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Friday, December 13, 2019

In last 5 years, domestic adoptions record 27 per cent decline in Maharashtra

In 2014-15, Maharashtra recorded 954 adoptions by Indian couples which fell to 677 in 2018-19.

Written by Tabassum Barnagarwala | Mumbai | Updated: December 4, 2019 9:43:50 am
In last 5 years, domestic adoptions record 27 per cent decline in Maharashtra Since 2014, Maharashtra has recorded 4,882 adoptions. (Representational Image)

The rate of adoption by Indian couples in Maharashtra has fallen by 27 per cent in last five years in contrast to increasing adoptions by foreign couples that noted a 77 per cent rise.

In 2014-15, Maharashtra recorded 954 adoptions by Indian couples which fell to 677 in 2018-19. In the same period, adoption by foreign couples rose almost two-fold from 87 to 154.

While adoption agencies blame the fall in domestic numbers on shift of adoption procedure to more stringent online portal managed by the Central Adoption Resource Agency (CARA), government officials claim the drop is due to fewer children available in the most sought after age bracket of less than two year olds. Experts also observed that more transparency in system and stringent rules introduced since 2015 may have pushed adoptions out from government system under Juvenile Justice Act, 2015, towards adoption under the Hindu Adoption and Maintenance Act, 1956.

Since 2014, Maharashtra has recorded 4,882 adoptions. Maximum adoption in last five years was noted in 2014-15 when 1,041 adoptions were recorded by State Adoption Resource Agency (SARA).

“Indian parents waitlist themselves to adopt children aged less than two years. Children available for adoption in this age group are fewer,” said Manisha Biraris, assistant commissioner at Integrated Child Protection Scheme.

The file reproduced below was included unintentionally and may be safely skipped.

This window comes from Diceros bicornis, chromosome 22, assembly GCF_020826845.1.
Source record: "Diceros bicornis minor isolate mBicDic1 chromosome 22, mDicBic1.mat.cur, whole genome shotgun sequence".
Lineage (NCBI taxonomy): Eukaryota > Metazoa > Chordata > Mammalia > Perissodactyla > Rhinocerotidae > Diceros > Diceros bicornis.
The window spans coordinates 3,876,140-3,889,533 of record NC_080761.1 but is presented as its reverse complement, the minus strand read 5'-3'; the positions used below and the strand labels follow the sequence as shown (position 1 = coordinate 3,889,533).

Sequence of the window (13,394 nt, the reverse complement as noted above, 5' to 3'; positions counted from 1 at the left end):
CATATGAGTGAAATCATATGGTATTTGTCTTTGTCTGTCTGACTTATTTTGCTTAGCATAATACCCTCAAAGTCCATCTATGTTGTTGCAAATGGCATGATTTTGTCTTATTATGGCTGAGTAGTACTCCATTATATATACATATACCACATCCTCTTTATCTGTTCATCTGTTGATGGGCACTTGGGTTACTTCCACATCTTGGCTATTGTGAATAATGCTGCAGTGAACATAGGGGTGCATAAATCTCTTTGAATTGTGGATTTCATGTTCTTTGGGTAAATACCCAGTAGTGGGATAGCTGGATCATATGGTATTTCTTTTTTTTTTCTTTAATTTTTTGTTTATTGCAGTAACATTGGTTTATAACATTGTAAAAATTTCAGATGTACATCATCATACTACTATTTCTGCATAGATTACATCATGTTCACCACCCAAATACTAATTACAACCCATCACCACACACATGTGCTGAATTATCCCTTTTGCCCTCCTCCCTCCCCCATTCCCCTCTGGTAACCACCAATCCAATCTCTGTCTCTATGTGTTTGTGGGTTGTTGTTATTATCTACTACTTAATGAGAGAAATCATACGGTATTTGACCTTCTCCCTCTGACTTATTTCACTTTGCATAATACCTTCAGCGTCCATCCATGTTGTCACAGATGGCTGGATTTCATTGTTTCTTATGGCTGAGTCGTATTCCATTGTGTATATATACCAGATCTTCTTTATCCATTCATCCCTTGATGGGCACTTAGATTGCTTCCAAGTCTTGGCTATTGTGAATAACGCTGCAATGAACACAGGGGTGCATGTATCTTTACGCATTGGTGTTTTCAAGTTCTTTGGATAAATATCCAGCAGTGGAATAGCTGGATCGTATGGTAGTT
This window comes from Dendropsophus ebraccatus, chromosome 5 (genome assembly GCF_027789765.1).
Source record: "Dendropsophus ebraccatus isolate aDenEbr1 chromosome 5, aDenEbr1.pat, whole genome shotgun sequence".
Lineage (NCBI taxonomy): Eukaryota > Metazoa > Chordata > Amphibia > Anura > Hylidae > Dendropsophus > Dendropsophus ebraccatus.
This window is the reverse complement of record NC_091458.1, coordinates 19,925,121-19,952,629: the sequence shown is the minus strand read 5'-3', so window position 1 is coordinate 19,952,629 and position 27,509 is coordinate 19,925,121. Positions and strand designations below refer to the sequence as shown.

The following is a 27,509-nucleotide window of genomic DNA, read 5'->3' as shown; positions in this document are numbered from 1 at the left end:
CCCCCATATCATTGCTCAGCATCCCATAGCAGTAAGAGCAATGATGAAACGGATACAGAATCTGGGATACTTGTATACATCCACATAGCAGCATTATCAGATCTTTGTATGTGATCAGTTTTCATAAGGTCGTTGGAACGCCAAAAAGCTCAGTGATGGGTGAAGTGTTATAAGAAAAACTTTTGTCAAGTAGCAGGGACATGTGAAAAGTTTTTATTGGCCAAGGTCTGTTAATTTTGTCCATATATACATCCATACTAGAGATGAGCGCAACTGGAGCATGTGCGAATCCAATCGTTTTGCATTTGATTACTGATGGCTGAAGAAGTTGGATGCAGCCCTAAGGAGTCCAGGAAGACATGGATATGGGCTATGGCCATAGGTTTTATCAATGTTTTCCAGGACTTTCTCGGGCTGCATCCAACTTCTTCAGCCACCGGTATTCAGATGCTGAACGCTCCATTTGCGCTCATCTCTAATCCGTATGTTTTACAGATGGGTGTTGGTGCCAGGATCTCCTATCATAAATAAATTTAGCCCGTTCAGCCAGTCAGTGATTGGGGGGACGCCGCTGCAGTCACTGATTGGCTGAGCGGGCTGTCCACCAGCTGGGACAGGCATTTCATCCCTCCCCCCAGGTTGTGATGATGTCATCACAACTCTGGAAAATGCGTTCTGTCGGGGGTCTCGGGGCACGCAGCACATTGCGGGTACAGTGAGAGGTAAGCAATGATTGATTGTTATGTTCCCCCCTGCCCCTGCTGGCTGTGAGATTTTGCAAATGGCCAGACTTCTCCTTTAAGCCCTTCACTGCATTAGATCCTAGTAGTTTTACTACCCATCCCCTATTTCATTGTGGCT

Data from the Maharashtra government showed there are 3,121 Indian couples and 79 foreign couples on waitlist for adoption. But there remain only 278 children for adoption.

“More than 80 per cent waitlisted couples want to adopt a child who is less than two-year-old and healthy. So the waitlist grows. Eventually these couples look for adoption through other means and drop out of CARA,” said Avinash Kumar, from NGO Families of Joy. In contrast, foreign couples who are more willing to adopt older children or children with special needs, like congenital heart defect or learning disability, witness a faster adoption procedure than domestic adoptions.

Government officials also suspect adoption agencies prefer foreign couples due to higher remuneration. A foreign couple has to pay $5,000 (Rs 3.5 lakh) to an adoption centre to process passport, visa and do documentation work. In contrast, an Indian couple has to pay Rs 40,000 as fees. An adoption agency based out of Chembur, however, said no profit is made from foreign couples. “The fees they pay goes into processing of passport and visa,” an official from adoption centre said.

Amongst a series of reasons for drop in domestic adoptions is the online procedure handled by CARA. A Mumbai suburban adoption agency said the new system forces couples to use computer for interface rather than regular physical meetings with adoption centre and the child.

“Adoption is an emotional procedure and couples don’t get all their questions answered through online portal. Several Indian couples are shying away from CARA because of long wait list,” the NGO official said.

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